- n a wooden instrument of punishment on a post with holes for the wrists and neck; offenders were locked in and so exposed to public scorn
- v expose to ridicule or public scorn
- v punish by putting in a pillory
- v criticize harshly or violently
- The punishment was swift and without mercy and it mattered little to the bloodthirsty mobs that the poor, pilloried person was not given a chance to defend himself.
- The media, mindful of readership and viewership, pilloried the defenseless academia in the plagiarism scam.
- Ordinary people, in these dreadful times do not know whom to turn to as they understand no useful purpose will be served by pillorying politicians alone.
- President Gloria Macapagal Arroyo in The Age
Arroyo said her spouse had been "the object of pillory, especially by my political enemies, who have been trying to distract me from fulfilling my reform agenda as president".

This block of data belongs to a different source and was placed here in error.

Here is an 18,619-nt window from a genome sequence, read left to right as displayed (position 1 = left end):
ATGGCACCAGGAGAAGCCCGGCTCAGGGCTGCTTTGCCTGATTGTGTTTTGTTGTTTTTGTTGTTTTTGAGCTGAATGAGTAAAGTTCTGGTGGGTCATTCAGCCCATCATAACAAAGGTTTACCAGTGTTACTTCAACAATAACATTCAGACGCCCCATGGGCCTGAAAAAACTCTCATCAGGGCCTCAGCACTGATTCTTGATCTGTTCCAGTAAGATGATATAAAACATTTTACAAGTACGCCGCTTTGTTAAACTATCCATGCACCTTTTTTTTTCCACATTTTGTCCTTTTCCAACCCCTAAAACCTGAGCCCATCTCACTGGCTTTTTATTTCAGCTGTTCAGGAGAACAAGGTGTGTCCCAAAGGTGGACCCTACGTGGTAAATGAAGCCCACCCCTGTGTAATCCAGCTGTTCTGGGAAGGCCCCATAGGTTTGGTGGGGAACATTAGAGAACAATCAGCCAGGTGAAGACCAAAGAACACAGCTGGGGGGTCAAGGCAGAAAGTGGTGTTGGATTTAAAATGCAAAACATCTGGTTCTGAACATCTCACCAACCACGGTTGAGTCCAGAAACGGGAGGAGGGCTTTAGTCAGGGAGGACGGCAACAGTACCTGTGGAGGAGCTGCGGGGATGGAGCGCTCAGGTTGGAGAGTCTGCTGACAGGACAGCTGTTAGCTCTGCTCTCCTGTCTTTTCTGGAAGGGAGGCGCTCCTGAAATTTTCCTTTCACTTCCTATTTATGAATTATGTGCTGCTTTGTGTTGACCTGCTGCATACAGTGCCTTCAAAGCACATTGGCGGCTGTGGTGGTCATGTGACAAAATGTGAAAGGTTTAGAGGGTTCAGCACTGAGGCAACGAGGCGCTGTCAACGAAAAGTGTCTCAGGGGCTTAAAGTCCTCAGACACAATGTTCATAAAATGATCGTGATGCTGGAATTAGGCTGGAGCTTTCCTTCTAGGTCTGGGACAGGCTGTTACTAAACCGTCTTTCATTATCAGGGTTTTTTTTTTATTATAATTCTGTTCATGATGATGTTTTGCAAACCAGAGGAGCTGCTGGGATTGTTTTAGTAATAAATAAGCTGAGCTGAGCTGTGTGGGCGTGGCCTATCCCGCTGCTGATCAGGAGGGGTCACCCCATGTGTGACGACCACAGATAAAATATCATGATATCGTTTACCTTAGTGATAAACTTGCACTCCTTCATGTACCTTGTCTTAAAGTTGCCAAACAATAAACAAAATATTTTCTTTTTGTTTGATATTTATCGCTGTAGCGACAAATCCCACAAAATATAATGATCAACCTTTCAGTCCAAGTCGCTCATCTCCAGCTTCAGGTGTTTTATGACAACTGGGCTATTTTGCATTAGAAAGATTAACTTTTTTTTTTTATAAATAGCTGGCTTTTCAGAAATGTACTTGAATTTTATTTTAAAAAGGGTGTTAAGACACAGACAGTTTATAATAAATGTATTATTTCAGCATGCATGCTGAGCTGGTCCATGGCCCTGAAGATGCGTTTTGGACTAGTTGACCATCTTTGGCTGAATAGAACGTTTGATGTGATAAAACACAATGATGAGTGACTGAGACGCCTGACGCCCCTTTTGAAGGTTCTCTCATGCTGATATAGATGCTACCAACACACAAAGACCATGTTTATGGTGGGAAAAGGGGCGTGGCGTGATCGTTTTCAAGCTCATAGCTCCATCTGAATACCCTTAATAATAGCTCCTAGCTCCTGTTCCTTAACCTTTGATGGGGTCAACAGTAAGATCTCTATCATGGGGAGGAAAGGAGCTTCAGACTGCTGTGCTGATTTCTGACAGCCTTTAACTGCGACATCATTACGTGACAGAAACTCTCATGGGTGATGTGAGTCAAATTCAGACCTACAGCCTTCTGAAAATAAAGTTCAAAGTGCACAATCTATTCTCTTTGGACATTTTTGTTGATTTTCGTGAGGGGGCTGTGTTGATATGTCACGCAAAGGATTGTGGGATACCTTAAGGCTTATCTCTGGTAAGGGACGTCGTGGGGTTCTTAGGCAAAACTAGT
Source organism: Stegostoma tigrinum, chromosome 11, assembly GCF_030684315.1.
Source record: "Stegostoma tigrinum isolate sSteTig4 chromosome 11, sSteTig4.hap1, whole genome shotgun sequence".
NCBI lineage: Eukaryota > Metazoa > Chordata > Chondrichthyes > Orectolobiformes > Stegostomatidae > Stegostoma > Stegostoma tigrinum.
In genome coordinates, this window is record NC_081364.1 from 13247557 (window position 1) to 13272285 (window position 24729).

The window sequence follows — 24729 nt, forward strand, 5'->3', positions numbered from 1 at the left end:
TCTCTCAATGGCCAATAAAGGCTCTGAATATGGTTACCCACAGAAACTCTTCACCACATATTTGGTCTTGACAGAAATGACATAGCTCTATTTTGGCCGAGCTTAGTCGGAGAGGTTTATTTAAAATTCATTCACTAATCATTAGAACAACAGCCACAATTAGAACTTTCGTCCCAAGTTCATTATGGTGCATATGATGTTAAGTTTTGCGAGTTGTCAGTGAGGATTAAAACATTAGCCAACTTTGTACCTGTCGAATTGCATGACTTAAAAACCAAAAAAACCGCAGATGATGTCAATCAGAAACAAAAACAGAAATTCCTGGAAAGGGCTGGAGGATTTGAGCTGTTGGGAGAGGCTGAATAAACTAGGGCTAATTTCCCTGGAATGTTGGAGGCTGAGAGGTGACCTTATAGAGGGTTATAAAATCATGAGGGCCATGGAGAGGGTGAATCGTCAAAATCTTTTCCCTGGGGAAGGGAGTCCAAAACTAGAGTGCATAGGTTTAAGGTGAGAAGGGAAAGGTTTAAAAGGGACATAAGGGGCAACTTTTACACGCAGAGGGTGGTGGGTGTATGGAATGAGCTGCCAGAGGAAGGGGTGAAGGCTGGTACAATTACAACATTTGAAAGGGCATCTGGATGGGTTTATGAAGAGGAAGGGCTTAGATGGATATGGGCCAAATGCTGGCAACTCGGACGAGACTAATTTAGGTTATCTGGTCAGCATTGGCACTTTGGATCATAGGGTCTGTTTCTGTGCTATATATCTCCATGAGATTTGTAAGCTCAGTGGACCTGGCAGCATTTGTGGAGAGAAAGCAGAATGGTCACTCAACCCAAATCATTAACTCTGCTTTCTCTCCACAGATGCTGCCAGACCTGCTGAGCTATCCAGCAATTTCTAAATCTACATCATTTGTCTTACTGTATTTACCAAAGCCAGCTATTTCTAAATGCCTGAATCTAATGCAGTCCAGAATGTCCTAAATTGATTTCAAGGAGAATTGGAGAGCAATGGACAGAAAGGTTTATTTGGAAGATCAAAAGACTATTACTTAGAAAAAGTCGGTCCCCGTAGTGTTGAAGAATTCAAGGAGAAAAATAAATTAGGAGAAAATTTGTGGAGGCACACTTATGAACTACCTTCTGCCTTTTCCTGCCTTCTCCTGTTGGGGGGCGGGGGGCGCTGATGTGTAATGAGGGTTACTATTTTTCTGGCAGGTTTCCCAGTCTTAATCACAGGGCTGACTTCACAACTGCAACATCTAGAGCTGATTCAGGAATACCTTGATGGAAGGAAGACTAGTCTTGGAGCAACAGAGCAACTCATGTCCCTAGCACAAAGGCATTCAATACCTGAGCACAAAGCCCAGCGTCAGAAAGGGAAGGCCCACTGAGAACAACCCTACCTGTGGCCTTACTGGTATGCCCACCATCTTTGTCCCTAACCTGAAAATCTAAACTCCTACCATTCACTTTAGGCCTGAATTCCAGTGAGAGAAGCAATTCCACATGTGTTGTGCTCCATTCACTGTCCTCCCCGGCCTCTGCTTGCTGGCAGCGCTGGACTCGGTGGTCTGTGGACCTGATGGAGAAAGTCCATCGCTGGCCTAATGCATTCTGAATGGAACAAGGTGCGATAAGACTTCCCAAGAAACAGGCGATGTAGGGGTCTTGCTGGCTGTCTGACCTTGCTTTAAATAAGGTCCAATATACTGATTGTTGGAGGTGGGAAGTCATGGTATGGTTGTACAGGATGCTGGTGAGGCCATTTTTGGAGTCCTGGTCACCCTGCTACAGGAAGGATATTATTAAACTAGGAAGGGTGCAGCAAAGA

- John Adams in OpEdNews
In 1817 John Adams wrote to Thomas Jefferson, "Do you recollect, or have you ever attended to the ecclesiastical strife in Maryland, Pennsylvania, New York, and every part of New England? What a mercy these people cannot whip and crop, and pillory...
- David Horowitz in GulfNews
Neocon commentator David Horowitz called Roth a "reflexive Israel-basher ...... who, in his zest to pillory Israel at every turn, is little more than an ally of the barbarians".